The GEO Task Force of the Internationalization Working Group has published three First Working Drafts under the general title of Authoring Techniques for HTML/XHTML Internationalization. They are Characters and Encodings 1.0, Specifying the language of content 1.0 and Handling Bidirectional Text 1.0. These new documents have been separated out from what was previously a single document and updated. They provide HTML authors with techniques for developing internationalized HTML using XHTML 1.0, XHTML 1.1, or HTML 4.01, supported by CSS1, CSS2 and some aspects of CSS3.
The Internationalization Working Group has published a new Internet Draft of Internationalized Resource Identifiers (IRIs). A two-week last call on the firstname.lastname@example.org mailing list was announced, which ends May 23, 2004. IRIs are similar to URIs, but with the restriction to US-ASCII removed, and with a mapping to URIs.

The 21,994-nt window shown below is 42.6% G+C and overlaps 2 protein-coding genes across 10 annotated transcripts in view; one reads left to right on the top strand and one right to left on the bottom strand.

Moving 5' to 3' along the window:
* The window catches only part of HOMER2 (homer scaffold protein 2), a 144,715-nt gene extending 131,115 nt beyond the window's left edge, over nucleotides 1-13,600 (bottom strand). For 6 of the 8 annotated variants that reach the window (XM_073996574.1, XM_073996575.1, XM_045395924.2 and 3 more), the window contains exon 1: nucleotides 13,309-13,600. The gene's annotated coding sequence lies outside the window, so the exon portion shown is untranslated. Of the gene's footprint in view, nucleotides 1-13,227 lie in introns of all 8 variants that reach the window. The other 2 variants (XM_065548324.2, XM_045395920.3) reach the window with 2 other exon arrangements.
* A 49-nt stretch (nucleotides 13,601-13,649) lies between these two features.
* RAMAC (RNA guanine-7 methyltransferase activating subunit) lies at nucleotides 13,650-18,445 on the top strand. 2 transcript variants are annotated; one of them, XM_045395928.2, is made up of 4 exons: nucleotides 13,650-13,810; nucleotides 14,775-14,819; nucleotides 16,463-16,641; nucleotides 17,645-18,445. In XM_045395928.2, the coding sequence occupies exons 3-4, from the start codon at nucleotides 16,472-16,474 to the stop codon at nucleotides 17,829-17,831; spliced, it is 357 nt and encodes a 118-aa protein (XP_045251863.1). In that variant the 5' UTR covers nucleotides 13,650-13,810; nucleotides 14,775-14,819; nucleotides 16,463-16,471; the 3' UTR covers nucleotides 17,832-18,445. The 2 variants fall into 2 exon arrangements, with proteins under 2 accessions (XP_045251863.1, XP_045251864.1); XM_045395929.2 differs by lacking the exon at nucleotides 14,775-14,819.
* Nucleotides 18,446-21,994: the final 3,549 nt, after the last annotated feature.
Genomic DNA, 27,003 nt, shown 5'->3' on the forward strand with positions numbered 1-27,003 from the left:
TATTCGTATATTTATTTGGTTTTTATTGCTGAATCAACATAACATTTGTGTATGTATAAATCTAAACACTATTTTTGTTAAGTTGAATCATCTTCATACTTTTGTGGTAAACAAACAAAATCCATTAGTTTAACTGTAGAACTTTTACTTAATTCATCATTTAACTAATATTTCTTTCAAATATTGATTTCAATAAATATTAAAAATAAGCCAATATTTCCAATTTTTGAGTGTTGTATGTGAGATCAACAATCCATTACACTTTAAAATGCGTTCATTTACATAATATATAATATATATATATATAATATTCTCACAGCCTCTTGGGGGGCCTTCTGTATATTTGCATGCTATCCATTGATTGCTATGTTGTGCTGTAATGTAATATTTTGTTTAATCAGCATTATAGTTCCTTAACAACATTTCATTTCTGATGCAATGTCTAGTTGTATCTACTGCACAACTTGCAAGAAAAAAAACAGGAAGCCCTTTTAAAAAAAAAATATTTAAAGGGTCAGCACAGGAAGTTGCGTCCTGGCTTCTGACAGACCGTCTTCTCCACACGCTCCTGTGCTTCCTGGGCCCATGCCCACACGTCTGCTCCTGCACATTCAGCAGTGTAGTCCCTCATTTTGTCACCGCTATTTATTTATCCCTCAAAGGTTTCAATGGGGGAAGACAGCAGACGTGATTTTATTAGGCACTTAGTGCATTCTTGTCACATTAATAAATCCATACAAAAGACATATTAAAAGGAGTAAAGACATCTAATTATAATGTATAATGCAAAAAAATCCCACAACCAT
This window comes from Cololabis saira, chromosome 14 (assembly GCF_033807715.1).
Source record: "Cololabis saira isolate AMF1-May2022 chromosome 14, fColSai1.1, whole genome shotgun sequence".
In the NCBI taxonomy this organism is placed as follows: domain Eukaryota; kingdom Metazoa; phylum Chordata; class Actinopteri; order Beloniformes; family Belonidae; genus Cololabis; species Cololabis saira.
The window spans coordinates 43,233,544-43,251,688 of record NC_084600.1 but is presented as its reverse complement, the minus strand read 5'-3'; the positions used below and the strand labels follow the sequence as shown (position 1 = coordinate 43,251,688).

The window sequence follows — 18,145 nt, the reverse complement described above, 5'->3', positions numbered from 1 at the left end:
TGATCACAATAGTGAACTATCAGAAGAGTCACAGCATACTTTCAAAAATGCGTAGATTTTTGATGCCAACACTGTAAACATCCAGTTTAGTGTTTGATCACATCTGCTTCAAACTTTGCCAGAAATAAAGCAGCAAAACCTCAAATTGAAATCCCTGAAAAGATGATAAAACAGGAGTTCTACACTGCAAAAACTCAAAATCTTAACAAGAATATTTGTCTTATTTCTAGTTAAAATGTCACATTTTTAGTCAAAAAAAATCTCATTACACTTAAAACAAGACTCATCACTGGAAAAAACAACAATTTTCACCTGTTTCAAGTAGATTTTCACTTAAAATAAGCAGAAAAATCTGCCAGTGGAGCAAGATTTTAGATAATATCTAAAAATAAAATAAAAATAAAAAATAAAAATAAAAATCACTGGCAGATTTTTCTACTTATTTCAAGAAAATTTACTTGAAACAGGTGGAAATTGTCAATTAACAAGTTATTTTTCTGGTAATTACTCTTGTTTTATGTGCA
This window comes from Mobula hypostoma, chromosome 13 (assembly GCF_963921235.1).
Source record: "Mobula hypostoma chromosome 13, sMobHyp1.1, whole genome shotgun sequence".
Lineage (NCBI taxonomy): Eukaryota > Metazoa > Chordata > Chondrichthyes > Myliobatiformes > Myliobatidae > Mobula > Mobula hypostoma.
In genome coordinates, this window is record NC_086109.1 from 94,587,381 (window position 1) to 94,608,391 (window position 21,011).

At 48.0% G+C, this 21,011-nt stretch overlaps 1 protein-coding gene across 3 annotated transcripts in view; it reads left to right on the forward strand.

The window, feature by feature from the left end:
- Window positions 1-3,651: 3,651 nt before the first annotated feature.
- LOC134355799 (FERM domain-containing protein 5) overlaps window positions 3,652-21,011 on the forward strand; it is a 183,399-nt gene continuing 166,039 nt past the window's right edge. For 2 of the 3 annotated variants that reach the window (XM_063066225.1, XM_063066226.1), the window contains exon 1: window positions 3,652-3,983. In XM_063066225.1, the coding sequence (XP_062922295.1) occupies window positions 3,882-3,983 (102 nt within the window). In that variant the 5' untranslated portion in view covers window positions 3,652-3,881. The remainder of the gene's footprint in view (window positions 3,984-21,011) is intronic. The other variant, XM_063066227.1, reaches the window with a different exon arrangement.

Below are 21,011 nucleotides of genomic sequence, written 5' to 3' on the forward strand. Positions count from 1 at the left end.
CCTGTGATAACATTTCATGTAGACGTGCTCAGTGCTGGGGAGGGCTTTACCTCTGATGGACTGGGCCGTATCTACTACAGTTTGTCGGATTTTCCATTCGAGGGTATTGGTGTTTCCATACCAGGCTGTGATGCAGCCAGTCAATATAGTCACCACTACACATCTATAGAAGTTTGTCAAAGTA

Richard Ishida, team contact for the W3C Internationalization Working Group, presented as part of a panel discussion to a meeting of the UK Usability Professionals Association, 22 April, in London. Title of his talk: Don’t Blame the Localizers! [PDF 715Kb]. The talk presented some examples of how designers and developers shoulder much responsibility in enabling internationalization of products.
Do I need to worry because display capabilities (screen sizes, number of colors, etc.) of computers vary in other countries? [search key: qa-display-capabilities]
How do I use the MultiViews approach on an Apache Web server to automatically serve resources in the language requested by an HTTP request? [search key: qa-apache-lang-neg]
The Internationalization Activity welcomes the participation of individuals and organizations around the world to help improve the appropriateness of the Web for multiple cultures, scripts and languages.
How to participate:
Join a Working Group:
subscribeas the subject.
More information about the Internationalization Activity.